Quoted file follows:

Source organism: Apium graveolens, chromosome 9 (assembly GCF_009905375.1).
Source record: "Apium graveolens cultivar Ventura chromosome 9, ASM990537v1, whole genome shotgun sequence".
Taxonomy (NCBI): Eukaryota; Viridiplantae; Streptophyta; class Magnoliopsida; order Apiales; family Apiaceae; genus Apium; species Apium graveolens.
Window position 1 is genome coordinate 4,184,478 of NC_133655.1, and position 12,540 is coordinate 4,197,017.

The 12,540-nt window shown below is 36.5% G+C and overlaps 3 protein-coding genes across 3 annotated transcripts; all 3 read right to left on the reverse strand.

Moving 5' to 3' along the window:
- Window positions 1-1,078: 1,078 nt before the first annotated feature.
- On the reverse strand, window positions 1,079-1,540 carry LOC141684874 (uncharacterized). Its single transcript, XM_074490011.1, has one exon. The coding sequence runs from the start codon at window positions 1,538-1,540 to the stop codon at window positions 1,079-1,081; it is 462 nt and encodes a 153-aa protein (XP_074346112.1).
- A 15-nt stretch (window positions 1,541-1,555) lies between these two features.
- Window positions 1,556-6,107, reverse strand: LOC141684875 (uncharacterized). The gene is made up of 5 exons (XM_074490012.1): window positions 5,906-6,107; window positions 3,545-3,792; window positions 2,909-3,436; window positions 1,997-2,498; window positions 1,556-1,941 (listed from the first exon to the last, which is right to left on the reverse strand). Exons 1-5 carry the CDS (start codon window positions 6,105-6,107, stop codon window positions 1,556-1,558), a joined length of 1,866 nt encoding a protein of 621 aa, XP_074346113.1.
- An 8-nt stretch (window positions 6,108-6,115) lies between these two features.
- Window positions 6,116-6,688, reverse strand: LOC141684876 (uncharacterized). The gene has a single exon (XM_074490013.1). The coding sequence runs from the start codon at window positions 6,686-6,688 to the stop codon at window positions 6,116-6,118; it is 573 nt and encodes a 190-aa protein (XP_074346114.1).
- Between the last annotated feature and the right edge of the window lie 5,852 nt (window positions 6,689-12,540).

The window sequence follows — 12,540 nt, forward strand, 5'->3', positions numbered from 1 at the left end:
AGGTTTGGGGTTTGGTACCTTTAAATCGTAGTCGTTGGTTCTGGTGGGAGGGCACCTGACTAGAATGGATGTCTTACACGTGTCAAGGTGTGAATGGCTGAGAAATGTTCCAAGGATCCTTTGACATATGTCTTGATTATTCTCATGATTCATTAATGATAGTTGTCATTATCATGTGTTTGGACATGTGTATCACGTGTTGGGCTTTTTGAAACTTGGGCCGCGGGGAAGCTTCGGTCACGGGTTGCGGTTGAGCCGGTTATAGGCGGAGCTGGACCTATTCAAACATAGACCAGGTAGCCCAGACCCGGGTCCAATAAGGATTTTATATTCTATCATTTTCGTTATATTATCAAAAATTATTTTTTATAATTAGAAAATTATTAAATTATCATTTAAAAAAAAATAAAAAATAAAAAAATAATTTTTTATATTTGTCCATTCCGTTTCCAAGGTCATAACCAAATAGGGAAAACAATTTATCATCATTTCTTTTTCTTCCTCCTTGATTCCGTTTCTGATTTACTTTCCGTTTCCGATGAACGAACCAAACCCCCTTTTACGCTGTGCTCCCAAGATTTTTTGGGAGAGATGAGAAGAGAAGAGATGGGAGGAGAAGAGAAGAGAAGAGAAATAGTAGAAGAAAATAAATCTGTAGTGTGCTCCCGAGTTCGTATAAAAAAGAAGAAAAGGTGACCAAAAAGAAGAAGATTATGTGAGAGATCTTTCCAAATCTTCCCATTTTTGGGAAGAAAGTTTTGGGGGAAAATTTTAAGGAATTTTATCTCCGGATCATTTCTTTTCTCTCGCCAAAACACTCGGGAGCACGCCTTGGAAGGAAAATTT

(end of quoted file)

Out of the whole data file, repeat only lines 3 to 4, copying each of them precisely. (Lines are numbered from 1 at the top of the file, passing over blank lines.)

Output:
Taxonomy (NCBI): Eukaryota; Viridiplantae; Streptophyta; class Magnoliopsida; order Apiales; family Apiaceae; genus Apium; species Apium graveolens.
Window position 1 is genome coordinate 4,184,478 of NC_133655.1, and position 12,540 is coordinate 4,197,017.